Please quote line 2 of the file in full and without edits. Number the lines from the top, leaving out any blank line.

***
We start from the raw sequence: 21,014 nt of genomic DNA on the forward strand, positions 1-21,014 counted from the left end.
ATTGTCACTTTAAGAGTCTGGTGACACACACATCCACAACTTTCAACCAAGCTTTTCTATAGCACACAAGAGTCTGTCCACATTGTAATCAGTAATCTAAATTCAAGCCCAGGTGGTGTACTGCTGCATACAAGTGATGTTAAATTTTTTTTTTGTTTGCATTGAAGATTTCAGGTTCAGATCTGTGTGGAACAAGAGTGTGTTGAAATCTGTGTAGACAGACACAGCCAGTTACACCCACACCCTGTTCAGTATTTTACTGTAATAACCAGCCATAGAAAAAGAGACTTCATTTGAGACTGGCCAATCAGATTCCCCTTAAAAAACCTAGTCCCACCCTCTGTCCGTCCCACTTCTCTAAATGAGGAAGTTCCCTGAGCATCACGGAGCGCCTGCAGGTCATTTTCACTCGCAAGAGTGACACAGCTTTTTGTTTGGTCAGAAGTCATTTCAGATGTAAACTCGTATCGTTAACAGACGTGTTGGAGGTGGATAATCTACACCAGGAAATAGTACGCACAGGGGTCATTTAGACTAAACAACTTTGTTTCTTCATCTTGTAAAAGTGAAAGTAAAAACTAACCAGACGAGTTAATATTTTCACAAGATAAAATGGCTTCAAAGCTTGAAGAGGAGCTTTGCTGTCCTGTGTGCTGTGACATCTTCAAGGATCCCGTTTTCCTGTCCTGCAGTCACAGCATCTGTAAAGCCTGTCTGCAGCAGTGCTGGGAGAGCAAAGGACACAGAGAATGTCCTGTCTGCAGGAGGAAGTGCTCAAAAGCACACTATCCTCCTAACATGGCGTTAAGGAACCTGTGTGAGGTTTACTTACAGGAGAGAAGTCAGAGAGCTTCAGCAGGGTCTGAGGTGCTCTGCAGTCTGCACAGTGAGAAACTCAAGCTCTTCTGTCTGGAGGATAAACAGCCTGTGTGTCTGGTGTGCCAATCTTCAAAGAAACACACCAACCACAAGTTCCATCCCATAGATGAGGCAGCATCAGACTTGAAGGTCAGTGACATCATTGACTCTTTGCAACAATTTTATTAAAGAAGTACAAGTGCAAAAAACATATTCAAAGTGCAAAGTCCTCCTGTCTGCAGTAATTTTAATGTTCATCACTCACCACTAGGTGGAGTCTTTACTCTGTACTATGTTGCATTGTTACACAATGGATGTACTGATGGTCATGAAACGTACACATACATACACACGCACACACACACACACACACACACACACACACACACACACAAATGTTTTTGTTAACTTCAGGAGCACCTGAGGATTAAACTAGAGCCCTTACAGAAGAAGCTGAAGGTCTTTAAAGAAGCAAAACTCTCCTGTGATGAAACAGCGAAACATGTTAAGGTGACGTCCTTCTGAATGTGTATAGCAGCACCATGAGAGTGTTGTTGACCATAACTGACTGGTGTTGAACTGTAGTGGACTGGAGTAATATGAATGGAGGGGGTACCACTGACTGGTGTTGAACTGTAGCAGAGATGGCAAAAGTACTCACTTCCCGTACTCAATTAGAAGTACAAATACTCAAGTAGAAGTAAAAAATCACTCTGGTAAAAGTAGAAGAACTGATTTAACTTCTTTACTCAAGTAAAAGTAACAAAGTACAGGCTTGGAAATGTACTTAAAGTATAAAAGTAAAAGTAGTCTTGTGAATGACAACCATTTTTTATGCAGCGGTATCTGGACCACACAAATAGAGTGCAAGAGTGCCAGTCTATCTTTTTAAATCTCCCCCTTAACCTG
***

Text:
ATTGTCACTTTAAGAGTCTGGTGACACACACATCCACAACTTTCAACCAAGCTTTTCTATAGCACACAAGAGTCTGTCCACATTGTAATCAGTAATCTAAATTCAAGCCCAGGTGGTGTACTGCTGCATACAAGTGATGTTAAATTTTTTTTTTGTTTGCATTGAAGATTTCAGGTTCAGATCTGTGTGGAACAAGAGTGTGTTGAAATCTGTGTAGACAGACACAGCCAGTTACACCCACACCCTGTTCAGTATTTTACTGTAATAACCAGCCATAGAAAAAGAGACTTCATTTGAGACTGGCCAATCAGATTCCCCTTAAAAAACCTAGTCCCACCCTCTGTCCGTCCCACTTCTCTAAATGAGGAAGTTCCCTGAGCATCACGGAGCGCCTGCAGGTCATTTTCACTCGCAAGAGTGACACAGCTTTTTGTTTGGTCAGAAGTCATTTCAGATGTAAACTCGTATCGTTAACAGACGTGTTGGAGGTGGATAATCTACACCAGGAAATAGTACGCACAGGGGTCATTTAGACTAAACAACTTTGTTTCTTCATCTTGTAAAAGTGAAAGTAAAAACTAACCAGACGAGTTAATATTTTCACAAGATAAAATGGCTTCAAAGCTTGAAGAGGAGCTTTGCTGTCCTGTGTGCTGTGACATCTTCAAGGATCCCGTTTTCCTGTCCTGCAGTCACAGCATCTGTAAAGCCTGTCTGCAGCAGTGCTGGGAGAGCAAAGGACACAGAGAATGTCCTGTCTGCAGGAGGAAGTGCTCAAAAGCACACTATCCTCCTAACATGGCGTTAAGGAACCTGTGTGAGGTTTACTTACAGGAGAGAAGTCAGAGAGCTTCAGCAGGGTCTGAGGTGCTCTGCAGTCTGCACAGTGAGAAACTCAAGCTCTTCTGTCTGGAGGATAAACAGCCTGTGTGTCTGGTGTGCCAATCTTCAAAGAAACACACCAACCACAAGTTCCATCCCATAGATGAGGCAGCATCAGACTTGAAGGTCAGTGACATCATTGACTCTTTGCAACAATTTTATTAAAGAAGTACAAGTGCAAAAAACATATTCAAAGTGCAAAGTCCTCCTGTCTGCAGTAATTTTAATGTTCATCACTCACCACTAGGTGGAGTCTTTACTCTGTACTATGTTGCATTGTTACACAATGGATGTACTGATGGTCATGAAACGTACACATACATACACACGCACACACACACACACACACACACACACACACACACACACAAATGTTTTTGTTAACTTCAGGAGCACCTGAGGATTAAACTAGAGCCCTTACAGAAGAAGCTGAAGGTCTTTAAAGAAGCAAAACTCTCCTGTGATGAAACAGCGAAACATGTTAAGGTGACGTCCTTCTGAATGTGTATAGCAGCACCATGAGAGTGTTGTTGACCATAACTGACTGGTGTTGAACTGTAGTGGACTGGAGTAATATGAATGGAGGGGGTACCACTGACTGGTGTTGAACTGTAGCAGAGATGGCAAAAGTACTCACTTCCCGTACTCAATTAGAAGTACAAATACTCAAGTAGAAGTAAAAAATCACTCTGGTAAAAGTAGAAGAACTGATTTAACTTCTTTACTCAAGTAAAAGTAACAAAGTACAGGCTTGGAAATGTACTTAAAGTATAAAAGTAAAAGTAGTCTTGTGAATGACAACCATTTTTTATGCAGCGGTATCTGGACCACACAAATAGAGTGCAAGAGTGCCAGTCTATCTTTTTAAATCTCCCCCTTAACCTG